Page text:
After a long day on the job where you perhaps handle a register or an assembly line, you have noticed your hand tingling or lacking in sensation. Maybe you have some pain in your wrist or fingers, and when you get up in the morning your wrist feels like you need to shake it out. Perhaps you have noticed a loss of grip in that hand, or you have difficulty forcing it into a fist. You have seriously thought about filing for workers’ compensation, but you do not know if it is even classified as a work-related injury — after all, it didn’t happen overnight.
Carpal Tunnel Syndrome
Carpal tunnel syndrome, often referred to as median nerve compression, is a fairly common medical diagnosis which can sometimes resolve itself within a matter of months — but not always. The most common symptoms of the injury are tingling, burning, itching, or numbness in the arm and hand (including the ring finger, middle finger, index finger, and thumb), pain, and inflammation. These symptoms are caused by a pinched median nerve within the wrist.
Over time, if carpal tunnel syndrome is not treated, symptoms can get much worse. Pain can increase and you can lose the ability to grip objects in your hand, make a fist, or perform some manual tasks. In severe cases, the muscles at the base of the thumb may begin to waste away and you lose the ability to discern between hot and cold using your hand or fingers. Note that certain conditions can worsen the symptoms of carpal tunnel syndrome, including arthritis, pregnancy, prior trauma or injury, and diabetes.
The primary means of treating carpal tunnel syndrome is a surgery known as carpal tunnel release. Alternative treatments may include diuretics, steroid injections to reduce inflammation, splints, and rest.
Causes of Carpal Tunnel Syndrome
The main cause of carpal tunnel syndrome is pressure exerted on the median nerve. That pressure usually comes as a result of inflammation and swelling within the wrist that results in compression of the median nerve. These symptoms are worsened by repeated motion involving the wrist and can result from how your wrists are positioned when typing or using a mouse, any repeated movement that tends to overextend the wrist, and the use of hand tools or power tools that result in prolonged exposure to vibration.
Can Carpal Tunnel Syndrome Be a Work-Related Injury?
Now comes the interesting part: is carpal tunnel syndrome considered a workers’ compensation injury in Pennsylvania? The short answer is yes: it has been considered a workers’ compensation injury for many years. Contrary to popular belief, not all workers’ compensation injuries have to result from a single, traumatic injury. Some injuries, like carpal tunnel syndrome, develop over a prolonged period of time and are referred to as repetitive stress injuries or cumulative trauma injuries. The symptoms may not be serious when the condition starts, so they often go ignored.
As referenced above, this type of injury can result from repetitive motions, like one might encounter on an assembly line, typing and using a computer, or working a cash register; it can also result from extended use of power tools and hand tools that cause vibration in the hands or from pushing or slicing objects without sufficient breaks. Assembly jobs and warehousing jobs are common sources of carpal tunnel injury. Keep in mind that the longer carpal tunnel syndrome goes untreated the worse it gets, leading to possible need for surgery and even permanent damage.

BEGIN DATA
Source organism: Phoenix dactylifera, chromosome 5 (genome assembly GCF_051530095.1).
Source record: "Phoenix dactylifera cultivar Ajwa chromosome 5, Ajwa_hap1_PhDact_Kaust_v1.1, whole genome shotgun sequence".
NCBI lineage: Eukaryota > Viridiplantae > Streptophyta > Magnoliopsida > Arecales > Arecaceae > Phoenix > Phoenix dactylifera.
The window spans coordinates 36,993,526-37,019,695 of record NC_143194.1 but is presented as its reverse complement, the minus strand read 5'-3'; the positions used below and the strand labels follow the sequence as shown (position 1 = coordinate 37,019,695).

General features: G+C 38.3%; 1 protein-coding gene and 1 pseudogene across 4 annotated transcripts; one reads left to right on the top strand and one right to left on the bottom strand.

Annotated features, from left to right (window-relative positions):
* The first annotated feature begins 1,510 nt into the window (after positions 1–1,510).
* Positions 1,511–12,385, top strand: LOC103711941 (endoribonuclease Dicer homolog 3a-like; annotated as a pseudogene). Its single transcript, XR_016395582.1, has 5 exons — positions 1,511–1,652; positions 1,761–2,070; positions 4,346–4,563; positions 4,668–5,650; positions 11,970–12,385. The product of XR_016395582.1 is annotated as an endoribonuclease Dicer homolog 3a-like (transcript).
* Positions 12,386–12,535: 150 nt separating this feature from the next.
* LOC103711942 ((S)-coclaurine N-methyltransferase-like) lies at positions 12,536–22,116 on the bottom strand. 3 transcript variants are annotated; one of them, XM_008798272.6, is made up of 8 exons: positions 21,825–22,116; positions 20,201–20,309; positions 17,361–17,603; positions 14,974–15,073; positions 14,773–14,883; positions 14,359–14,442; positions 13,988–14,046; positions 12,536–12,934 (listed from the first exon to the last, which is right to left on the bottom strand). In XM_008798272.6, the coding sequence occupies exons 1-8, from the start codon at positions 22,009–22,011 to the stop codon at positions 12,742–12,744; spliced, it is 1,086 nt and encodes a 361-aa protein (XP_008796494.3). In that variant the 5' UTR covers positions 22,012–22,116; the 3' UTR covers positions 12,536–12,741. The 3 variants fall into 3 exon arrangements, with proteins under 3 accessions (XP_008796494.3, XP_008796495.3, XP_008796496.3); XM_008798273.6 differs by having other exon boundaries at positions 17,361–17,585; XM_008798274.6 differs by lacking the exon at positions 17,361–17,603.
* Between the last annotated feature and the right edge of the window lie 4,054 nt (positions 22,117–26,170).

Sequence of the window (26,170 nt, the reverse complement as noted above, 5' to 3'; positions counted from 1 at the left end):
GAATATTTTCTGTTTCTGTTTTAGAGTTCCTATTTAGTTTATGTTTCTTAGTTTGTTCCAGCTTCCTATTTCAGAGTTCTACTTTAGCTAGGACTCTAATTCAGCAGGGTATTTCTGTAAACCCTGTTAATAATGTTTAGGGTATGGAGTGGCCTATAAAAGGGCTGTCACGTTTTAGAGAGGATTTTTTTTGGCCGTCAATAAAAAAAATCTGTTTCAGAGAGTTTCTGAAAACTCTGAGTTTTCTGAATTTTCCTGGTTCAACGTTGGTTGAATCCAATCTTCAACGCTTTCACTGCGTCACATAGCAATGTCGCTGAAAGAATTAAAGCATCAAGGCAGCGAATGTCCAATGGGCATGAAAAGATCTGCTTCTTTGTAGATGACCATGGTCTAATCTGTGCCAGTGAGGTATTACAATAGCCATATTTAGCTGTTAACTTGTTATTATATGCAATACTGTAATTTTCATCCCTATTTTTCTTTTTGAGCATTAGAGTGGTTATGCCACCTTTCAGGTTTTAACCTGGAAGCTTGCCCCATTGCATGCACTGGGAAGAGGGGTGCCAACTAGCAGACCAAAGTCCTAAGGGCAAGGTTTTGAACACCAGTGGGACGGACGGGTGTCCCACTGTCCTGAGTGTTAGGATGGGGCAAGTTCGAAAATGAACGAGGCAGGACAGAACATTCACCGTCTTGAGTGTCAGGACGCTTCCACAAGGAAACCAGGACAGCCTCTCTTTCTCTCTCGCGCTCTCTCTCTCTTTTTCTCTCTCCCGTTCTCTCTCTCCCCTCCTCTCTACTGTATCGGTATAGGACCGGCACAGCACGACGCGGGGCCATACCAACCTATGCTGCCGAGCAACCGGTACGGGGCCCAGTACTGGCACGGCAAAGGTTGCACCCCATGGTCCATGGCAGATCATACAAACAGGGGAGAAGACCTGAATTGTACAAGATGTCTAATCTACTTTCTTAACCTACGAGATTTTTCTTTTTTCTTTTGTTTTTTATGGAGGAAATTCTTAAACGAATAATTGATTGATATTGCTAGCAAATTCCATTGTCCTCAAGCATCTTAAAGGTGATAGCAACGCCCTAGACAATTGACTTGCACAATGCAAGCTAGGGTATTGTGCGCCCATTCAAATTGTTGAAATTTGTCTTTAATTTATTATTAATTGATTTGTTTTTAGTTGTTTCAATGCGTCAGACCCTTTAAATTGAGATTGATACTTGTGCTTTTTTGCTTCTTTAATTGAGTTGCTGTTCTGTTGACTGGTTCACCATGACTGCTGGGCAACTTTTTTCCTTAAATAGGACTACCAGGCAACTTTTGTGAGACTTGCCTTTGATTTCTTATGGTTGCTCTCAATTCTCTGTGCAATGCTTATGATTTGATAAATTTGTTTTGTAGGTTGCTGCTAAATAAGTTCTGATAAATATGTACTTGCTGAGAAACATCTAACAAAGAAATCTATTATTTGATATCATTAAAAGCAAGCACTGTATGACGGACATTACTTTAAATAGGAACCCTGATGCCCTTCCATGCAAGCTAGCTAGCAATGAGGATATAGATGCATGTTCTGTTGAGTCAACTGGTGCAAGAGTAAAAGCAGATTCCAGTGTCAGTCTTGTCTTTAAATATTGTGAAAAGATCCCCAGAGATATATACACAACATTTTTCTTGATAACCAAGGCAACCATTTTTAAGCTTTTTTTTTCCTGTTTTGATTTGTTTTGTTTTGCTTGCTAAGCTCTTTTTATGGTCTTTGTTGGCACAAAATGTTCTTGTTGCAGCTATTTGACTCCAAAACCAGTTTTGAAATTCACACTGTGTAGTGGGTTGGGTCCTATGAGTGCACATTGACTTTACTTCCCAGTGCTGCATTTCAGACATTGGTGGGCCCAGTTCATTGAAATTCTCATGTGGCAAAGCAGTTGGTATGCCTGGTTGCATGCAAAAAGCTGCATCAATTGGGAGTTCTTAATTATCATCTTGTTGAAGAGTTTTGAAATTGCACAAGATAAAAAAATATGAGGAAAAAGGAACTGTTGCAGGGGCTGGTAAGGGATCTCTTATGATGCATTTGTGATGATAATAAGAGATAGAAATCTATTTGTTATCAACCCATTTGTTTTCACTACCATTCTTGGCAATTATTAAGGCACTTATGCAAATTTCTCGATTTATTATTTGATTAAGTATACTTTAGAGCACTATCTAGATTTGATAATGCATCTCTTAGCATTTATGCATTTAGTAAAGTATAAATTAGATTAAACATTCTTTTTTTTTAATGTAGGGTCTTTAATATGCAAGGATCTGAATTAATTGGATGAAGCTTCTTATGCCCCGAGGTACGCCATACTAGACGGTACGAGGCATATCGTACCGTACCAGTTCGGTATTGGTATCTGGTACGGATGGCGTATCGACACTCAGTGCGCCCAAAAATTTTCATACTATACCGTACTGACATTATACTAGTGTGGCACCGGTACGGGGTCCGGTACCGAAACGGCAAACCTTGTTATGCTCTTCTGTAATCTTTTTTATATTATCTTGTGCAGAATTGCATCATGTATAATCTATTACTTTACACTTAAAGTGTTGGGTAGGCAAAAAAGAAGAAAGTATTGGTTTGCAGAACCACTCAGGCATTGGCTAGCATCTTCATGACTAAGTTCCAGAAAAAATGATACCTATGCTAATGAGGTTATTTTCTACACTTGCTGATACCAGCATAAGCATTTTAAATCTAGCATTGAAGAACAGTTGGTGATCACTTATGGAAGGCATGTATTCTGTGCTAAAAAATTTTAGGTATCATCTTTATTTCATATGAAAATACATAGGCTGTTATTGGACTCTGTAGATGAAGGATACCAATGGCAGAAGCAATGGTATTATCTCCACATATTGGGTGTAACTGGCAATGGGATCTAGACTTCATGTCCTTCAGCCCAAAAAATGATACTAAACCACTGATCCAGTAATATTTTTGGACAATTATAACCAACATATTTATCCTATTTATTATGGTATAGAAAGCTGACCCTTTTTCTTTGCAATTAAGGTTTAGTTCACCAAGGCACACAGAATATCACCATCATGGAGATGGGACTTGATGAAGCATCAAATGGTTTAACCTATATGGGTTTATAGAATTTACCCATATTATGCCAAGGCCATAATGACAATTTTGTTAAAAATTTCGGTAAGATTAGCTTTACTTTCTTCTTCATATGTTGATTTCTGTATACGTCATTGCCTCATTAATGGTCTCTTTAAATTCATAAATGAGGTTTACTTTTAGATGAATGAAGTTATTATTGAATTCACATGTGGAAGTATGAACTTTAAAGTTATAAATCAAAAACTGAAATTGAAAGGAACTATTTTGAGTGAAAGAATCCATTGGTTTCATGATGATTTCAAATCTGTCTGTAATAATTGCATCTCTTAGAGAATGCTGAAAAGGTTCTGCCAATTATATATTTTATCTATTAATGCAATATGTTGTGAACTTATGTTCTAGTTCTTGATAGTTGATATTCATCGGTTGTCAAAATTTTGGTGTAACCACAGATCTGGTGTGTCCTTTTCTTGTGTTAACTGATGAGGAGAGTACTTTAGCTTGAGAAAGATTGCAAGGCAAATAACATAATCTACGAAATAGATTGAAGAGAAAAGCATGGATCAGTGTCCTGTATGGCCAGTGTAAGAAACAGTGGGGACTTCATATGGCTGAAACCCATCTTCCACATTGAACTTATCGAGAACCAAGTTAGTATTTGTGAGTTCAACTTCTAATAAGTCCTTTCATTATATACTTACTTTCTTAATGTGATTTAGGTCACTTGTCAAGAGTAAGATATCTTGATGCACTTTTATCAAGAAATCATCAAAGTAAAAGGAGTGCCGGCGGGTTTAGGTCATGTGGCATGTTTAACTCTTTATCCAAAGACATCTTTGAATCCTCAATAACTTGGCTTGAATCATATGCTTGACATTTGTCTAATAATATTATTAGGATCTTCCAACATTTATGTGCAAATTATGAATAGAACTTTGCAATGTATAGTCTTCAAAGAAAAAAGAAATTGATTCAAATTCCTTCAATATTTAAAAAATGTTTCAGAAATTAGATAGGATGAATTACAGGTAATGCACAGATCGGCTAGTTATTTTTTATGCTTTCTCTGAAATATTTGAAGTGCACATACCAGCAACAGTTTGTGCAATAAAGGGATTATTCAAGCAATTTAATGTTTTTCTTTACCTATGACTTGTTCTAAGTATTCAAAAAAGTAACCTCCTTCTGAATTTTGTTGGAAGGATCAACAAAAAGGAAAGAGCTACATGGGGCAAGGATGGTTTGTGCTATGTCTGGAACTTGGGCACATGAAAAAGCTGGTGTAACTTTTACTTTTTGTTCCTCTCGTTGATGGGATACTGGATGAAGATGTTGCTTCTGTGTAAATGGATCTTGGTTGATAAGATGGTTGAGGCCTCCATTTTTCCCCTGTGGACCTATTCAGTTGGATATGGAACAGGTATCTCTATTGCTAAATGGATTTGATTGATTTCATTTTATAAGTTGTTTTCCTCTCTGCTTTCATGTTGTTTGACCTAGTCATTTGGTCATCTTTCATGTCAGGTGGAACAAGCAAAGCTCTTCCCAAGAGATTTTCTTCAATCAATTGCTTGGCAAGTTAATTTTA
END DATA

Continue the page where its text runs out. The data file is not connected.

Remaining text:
Workers’ Compensation for Carpal Tunnel Syndrome
If your symptoms force you to seek medical treatment or prevent you from working, then you need to file a workers’ compensation claim. According to a report from the CDC, 36% of carpal tunnel syndrome cases require long term treatment, and those medical bills can pile up quickly.
Under Pennsylvania workers’ compensation law, carpal tunnel syndrome is classified as a repetitive stress injury and is one of the more common examples of such an injury. If your carpal tunnel syndrome injury is related to your work, then you may be eligible for wage loss benefits (total or partial disability benefits) and reimbursement of your related medical expenses not including copays.
In order for your carpal tunnel syndrome to be considered a work-related injury, you will need to clearly show that your condition is directly related to your work activities. You will likely need the testimony of a medical professional to support your workers’ compensation claim. Other factors that come into play are how long you have been at your current job, the average number of hours you work, and what kind of repetitive motions are a part of your job responsibilities.These are all crucial aspects of workers’ compensation claims involving a repetitive stress injury. You can expect the workers’ compensation insurance company to try to blame your carpal tunnel syndrome on other factors outside of work, including recreational activities such as tennis or bowling.
Workers’ compensation law in the state of Pennsylvania does cover carpal tunnel syndrome, classifying it as a repetitive stress injury. As such, if you develop the symptoms of carpal tunnel syndrome and can tie them to the type of work you do for your employer, you can file a workers’ compensation claim and potentially receive benefits. However, you must expect that your employer or the insurance company will do their best to cast doubt on the validity of your claim by trying to tie carpal tunnel syndrome with your other activities outside of work.
Donaghue & Labrum Can Help
If you have the symptoms of carpal tunnel syndrome and are thinking about filing for workers’ compensation, contact Donaghue & Labrum. Our firm has over 30 years of legal experience. We represent our clients vigorously in workers’ compensation cases, including those related to carpal tunnel syndrome and other repetitive stress injuries. Contact us today!